MS clinical trial applications open to Saskatchewan patients

January 13, 2012

Premier Brad Wall announced today that Dr. Gary Siskin of the Albany Medical Centre is in the final stages of Food and Drug Administration (FDA) approval for the largest Liberation Therapy clinical trial of its type, and that Saskatchewan Multiple Sclerosis (MS) patients can now apply to volunteer to participate in the trial.

"We're keeping our promise to help find answers for patients," Wall said. "Saskatchewan has aggressively pursued options to advance MS research, and we will continue to support studies that will accomplish that goal. We owe that to the 3,500 people in Saskatchewan with MS."

The province is providing $2.2 million in funding to have 86 Saskatchewan MS patients included in the two-year, double-blind clinical trial at Albany Medical Centre in Albany, New York - the largest double-blind liberation therapy study to date.

"It's exciting to be able to offer Saskatchewan patients an opportunity to be involved in this controlled, reputable clinical study," Health Minister Don McMorris said. "We hope it will answer some of the questions about Liberation Therapy as a treatment for MS."

Applying does not guarantee participation in the research. Prospective candidates will be randomly selected from all applications to ensure that everyone has an equal chance to participate. They will then be screened for eligibility and medically assessed. Those invited to participate will be contacted over the next few months, with the first patients expected to travel to Albany in March 2012.

Patients interested in volunteering for the study may apply online at or by calling 1-855-690-9901. Applications will be accepted until February 24.

"Our research team is ready to accept patients and begin gathering data," vascular and interventional radiologist who is leading the Albany research team Dr. Siskin said. "Patients will need to understand that half of those participating will have the angioplasty procedure and half will not. As a result, this research will give us sound, scientific evidence upon which we can base decisions about the role of treating CCSVI in patients with MS."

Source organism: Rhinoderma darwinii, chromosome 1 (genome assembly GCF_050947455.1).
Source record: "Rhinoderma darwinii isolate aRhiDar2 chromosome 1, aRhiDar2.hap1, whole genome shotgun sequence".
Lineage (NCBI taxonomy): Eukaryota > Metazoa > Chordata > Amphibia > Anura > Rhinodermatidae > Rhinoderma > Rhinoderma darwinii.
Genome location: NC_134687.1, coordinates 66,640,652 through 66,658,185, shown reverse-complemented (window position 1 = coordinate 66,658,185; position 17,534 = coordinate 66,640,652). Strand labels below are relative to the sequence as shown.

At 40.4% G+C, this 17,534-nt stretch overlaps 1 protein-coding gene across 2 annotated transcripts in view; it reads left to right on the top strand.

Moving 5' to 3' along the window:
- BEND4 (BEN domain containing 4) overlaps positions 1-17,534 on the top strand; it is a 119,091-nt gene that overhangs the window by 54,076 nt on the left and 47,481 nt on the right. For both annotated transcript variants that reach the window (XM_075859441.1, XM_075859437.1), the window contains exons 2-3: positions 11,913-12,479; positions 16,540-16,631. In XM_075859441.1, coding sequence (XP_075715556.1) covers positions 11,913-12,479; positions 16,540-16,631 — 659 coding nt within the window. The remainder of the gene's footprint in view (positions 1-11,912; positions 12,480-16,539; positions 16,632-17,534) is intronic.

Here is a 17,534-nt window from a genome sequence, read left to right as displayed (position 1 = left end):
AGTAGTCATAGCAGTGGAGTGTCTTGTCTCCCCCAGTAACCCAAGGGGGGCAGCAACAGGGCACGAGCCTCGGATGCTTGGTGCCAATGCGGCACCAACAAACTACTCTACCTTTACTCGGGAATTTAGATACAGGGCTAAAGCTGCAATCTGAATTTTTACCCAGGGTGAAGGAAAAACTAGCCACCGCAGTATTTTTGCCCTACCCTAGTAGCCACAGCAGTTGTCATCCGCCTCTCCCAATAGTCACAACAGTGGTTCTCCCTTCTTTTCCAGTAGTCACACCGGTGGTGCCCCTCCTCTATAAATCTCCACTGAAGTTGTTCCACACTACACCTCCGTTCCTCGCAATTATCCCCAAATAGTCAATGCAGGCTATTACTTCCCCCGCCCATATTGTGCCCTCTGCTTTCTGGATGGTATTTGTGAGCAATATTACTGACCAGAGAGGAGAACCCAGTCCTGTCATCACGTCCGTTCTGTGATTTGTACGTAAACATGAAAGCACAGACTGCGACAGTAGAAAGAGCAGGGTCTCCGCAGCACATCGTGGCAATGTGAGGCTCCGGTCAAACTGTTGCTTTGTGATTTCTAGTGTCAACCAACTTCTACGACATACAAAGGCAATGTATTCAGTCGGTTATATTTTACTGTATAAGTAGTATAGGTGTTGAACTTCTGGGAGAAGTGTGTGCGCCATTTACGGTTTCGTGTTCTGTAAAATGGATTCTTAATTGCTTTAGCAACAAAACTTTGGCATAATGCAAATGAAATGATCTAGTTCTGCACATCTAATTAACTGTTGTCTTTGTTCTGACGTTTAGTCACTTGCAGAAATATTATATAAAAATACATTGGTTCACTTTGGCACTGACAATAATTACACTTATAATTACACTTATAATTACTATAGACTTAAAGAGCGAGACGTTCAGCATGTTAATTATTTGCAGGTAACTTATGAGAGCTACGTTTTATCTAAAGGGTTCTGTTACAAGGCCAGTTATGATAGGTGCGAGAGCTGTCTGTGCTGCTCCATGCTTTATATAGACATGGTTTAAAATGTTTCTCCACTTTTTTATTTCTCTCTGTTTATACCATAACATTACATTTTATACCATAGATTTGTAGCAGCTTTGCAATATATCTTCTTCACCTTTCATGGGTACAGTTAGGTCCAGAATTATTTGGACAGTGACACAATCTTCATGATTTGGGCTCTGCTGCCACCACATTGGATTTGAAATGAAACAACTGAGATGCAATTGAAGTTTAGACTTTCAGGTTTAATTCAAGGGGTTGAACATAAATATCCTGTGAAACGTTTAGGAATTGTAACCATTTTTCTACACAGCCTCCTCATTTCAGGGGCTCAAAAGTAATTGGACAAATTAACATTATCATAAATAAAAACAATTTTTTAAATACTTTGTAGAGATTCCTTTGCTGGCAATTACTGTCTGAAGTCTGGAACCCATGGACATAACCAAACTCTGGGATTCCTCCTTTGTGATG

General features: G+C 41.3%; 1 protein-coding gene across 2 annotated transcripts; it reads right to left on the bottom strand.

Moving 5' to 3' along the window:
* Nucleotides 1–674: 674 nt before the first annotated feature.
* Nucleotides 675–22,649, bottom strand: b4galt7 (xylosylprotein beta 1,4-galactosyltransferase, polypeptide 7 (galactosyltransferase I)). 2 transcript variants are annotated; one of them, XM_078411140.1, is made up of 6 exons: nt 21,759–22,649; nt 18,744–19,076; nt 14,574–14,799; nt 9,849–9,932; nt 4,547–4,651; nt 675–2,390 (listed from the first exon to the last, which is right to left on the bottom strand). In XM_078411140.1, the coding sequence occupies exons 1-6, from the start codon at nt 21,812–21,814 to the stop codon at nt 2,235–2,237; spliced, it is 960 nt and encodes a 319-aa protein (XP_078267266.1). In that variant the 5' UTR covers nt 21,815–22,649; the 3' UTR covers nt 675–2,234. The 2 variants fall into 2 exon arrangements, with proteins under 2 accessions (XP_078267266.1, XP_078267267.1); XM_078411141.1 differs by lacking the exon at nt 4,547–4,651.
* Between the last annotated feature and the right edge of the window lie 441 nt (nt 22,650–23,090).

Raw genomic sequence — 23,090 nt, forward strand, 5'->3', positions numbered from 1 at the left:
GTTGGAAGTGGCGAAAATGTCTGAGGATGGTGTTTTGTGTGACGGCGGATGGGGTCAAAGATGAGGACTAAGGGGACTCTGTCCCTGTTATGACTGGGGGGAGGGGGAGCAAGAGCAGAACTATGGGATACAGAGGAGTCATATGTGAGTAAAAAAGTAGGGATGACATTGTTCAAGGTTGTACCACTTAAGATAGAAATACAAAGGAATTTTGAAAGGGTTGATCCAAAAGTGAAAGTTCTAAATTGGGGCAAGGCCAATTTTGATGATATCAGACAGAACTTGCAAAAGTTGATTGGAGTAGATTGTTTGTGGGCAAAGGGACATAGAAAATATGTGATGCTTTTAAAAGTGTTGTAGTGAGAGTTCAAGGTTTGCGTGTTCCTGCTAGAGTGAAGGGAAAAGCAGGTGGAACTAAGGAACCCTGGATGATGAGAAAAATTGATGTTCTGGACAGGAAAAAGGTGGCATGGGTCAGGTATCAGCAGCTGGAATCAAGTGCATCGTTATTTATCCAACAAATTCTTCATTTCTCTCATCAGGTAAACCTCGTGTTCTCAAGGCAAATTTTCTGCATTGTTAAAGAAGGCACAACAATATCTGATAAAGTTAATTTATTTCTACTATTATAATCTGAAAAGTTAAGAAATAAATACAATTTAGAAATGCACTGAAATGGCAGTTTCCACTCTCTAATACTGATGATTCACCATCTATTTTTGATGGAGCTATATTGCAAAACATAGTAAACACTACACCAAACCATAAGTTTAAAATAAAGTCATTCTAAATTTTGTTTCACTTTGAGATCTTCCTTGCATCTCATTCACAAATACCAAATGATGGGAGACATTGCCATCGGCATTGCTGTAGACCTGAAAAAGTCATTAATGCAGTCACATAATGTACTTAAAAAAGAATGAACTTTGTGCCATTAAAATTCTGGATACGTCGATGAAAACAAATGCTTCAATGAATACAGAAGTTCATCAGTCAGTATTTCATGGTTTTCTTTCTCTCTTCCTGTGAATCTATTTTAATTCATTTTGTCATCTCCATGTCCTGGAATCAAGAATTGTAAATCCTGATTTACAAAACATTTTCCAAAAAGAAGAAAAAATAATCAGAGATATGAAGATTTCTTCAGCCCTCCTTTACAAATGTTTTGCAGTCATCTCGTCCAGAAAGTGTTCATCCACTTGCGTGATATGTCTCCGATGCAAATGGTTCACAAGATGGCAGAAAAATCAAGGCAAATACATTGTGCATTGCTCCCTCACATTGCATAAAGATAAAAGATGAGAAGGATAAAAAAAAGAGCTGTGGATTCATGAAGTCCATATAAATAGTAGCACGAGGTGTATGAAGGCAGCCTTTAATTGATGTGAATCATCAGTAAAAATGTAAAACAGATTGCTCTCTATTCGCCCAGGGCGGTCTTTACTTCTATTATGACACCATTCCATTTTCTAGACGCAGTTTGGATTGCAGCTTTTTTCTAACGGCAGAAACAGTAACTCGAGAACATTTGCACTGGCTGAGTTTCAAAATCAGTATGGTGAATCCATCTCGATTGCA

A Regina neurologist will assist the Albany research team with assessment, referrals and ongoing monitoring of Saskatchewan participants.

"The MS Society of Canada commends the Government of Saskatchewan in taking this bold step on the path to improving the health and well-being of those living with MS," Government Relations Chair and Member of the Saskatchewan and National Boards of the MS Society of Canada Eugene Paquin said. "We anticipate that it will result in new information and answers for MS patients and their families. Saskatchewan has shown outstanding leadership on MS research and we look forward to partnering with them in support of this initiative."

McMorris stated that Saskatchewan remains interested in participating in pan-Canadian research into the Liberation Therapy, announced last summer by the Canadian Institute for Health Research.

In 2010, Saskatchewan was the first province in Canada to commit funding for research into the Liberation Therapy's effectiveness in treating MS symptoms. Other provinces have since announced similar intentions, or initiatives to create MS patient registries or databases on those who have received the treatment.

Multiple Sclerosis is a neurological disease in which the communication ability of nerve cells in the brain and spinal cord is impaired or destroyed. An estimated 3,500 Saskatchewan residents have MS. Canada's prevalence rate of MS is among the highest in the world at 240 per 100,000 people; in the prairies, the rate is 340 per 100,000 people.

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